« Exchanges at Goldman Sachs

Niche No Longer: ESG Investing Goes Mainstream

2016-04-21

What does it mean to be an environmental, social and governance (ESG) investor? For John Goldstein, co-founder of Imprint Capital and a managing director in Goldman Sachs Asset Management, investing for ESG requires the same rigor and discipline as "traditional" investing, and the distinction between the two is growing increasingly irrelevant. With better tools to parse data and an ever-expanding understanding of risk, ESG investing has gone from niche to mainstream.

This episode was recorded on February 19, 2016.

The views and opinions expressed herein should not be construed as an offer to buy or sell any securities and such views/opinions may differ from those of Goldman Sachs Global Investment Research or other departments or divisions of Goldman Sachs and its affiliates. This information may not be current and Goldman Sachs has no obligation to provide any updates or changes. Neither Goldman Sachs nor any of its affiliates makes any representation or warranty, as to the accuracy or completeness of the statements or any information contained in this podcast and any liability therefor (including in respect of direct, indirect or consequential loss or damage) is expressly disclaimed. Goldman Sachs is not providing any financial, economic, legal, accounting or tax advice in this podcast. In addition, the receipt of this podcast by any listener is not to be taken as constituting the giving of investment advice by any Goldman Sachs entity or individual to that listener, nor to constitute such person a client of any Goldman Sachs entity. The portfolio risk management process includes an effort to monitor and manage risk, but does not imply low risk.

Copyright 2016 Goldman Sachs. All rights reserved.

This is an unofficial transcript meant for reference. Accuracy is not guaranteed.
This is exchanges to Goldman Sachs, where people from our firm share their insights on developments currently shaping markets, industries and the global economy. I'm Jake Seaward global head of corporate communications here at the firm today, we're going to talk about impact and environmental, social and governance, investing also known as Esg Investing Goldman Sachs Asset Management or Gsam last August bought an advisor imprint capital to help broaden the firms. Esg efforts, John Goldstein, who cofounded imprint and now helps lead. Our esg platform is here today to discuss his new, role in the future of sustainable. Investing John welcome to the program thanks for having me Jake, so John there's been a lot of talk in the financial community about socially responsible investing lately and people are calling it impacted.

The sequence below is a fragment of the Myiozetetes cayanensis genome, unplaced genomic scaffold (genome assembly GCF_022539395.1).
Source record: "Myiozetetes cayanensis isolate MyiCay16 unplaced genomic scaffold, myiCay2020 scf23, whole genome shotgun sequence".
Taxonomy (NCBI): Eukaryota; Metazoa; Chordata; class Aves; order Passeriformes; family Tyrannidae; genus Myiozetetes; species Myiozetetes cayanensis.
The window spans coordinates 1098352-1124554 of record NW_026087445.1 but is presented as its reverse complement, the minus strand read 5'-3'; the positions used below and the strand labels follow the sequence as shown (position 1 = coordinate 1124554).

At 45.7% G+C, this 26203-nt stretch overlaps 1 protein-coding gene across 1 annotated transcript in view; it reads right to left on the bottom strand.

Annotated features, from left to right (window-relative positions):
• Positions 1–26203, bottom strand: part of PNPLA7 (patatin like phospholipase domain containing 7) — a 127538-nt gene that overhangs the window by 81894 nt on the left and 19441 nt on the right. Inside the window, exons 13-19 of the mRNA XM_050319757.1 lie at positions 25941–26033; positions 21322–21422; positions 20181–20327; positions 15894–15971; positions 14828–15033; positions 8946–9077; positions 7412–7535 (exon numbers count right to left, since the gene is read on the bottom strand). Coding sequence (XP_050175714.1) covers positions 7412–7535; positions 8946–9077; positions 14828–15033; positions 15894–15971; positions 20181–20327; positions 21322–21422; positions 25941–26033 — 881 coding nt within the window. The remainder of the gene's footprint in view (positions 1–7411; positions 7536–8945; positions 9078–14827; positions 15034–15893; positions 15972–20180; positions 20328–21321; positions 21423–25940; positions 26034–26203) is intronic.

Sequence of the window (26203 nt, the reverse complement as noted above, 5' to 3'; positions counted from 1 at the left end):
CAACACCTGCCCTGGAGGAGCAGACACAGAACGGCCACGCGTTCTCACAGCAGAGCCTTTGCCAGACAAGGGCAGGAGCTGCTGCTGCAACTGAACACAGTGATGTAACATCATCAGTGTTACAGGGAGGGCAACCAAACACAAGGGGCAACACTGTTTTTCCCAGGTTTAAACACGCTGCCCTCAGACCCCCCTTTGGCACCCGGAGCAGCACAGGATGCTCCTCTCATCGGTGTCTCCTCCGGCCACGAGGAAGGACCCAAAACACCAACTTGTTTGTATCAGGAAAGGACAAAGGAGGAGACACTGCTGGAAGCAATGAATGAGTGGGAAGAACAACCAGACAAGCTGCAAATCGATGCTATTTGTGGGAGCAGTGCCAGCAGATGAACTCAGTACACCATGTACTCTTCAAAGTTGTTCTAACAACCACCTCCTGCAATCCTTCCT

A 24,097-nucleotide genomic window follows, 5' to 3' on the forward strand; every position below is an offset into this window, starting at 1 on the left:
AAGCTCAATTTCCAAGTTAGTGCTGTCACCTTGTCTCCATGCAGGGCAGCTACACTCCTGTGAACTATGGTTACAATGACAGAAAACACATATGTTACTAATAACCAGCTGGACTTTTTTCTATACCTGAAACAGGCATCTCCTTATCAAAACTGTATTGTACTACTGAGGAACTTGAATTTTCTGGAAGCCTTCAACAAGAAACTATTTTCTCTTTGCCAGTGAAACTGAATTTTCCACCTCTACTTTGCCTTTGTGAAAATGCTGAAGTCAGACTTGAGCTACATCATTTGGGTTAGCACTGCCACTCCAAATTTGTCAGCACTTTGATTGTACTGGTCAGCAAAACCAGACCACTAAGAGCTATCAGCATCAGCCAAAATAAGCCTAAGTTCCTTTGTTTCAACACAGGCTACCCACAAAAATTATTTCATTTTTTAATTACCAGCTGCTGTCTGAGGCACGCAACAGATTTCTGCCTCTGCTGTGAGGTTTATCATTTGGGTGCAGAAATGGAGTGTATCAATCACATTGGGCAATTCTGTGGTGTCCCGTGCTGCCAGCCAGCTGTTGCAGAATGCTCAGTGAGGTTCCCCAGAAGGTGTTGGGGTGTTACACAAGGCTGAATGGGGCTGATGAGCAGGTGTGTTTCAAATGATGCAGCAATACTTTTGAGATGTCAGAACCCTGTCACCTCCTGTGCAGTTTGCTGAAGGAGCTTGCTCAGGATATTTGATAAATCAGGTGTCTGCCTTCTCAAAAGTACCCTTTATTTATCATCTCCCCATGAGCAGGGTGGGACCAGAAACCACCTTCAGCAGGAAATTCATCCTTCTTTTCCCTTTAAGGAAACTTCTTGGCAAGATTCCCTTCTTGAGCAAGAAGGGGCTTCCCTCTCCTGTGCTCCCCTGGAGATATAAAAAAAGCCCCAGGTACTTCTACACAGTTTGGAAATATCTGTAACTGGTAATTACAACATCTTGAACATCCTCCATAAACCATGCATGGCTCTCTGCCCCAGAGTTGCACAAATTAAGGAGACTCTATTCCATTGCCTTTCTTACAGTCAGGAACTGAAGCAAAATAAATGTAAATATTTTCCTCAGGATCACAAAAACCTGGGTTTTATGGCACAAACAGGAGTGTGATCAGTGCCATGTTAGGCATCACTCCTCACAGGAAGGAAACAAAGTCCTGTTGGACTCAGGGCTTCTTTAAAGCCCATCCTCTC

Best thing: they call it mission driving investing. Yes, g, investing mapped out for us. How should someone makes sense of all this? The someone is not following it every day, what all the different categories look like from of experience, professionals, we're so parsing. The alphabet soup of these different disciplines is daunting, but important people use the same words to mean different things. Different words mean the same things all around this broad question of. How do we deploy resources in line with things we may care about or want to see in the world? So we divided into three categories. Alignment, integration, an impact, so first alignment, alignment fundamentally is about making investments in a way that get a certain underline financial exposure. It could be to an equity market, a debt market, you name it. But with a high degree of alignment relative to a value. Someone has now those values it could be around gender equity. It could be around climate change, it could be around a whole host of different issues. But fundamentally the state of the art in alignment is around
maximizing units of that alignment per unit of tracking area how much you vary from the basic financial exposure. You want something. I believe this is a recent announcement of a partnership with New York State, who said I want My basic equity exposure. I want Russell one thousand equity exposure, but I want to My ownership of carbon so worked to create a portfolio that had a seventy percent reduction in the ratable ownership of carbon emissions with a twenty five basis. Point tracking air relative in the index. So the basic financial exposure with a high degree of worse so they're, still very much exposed to the broader market, but they reduced their carbon impact, Exactly easy to fit into portfolios, large or small, but a high degree of alarm with things, people care and the state of the art is getting increasingly sophisticated on both sides that equation. On the alignment better use of data and analytics to build, understand that alignment to quantify not just to say I'm broadly reducing emissions, but I'm getting a seventy two percent reduction, my ratable ownership of carbon to use analytics in a more thoughtful way, and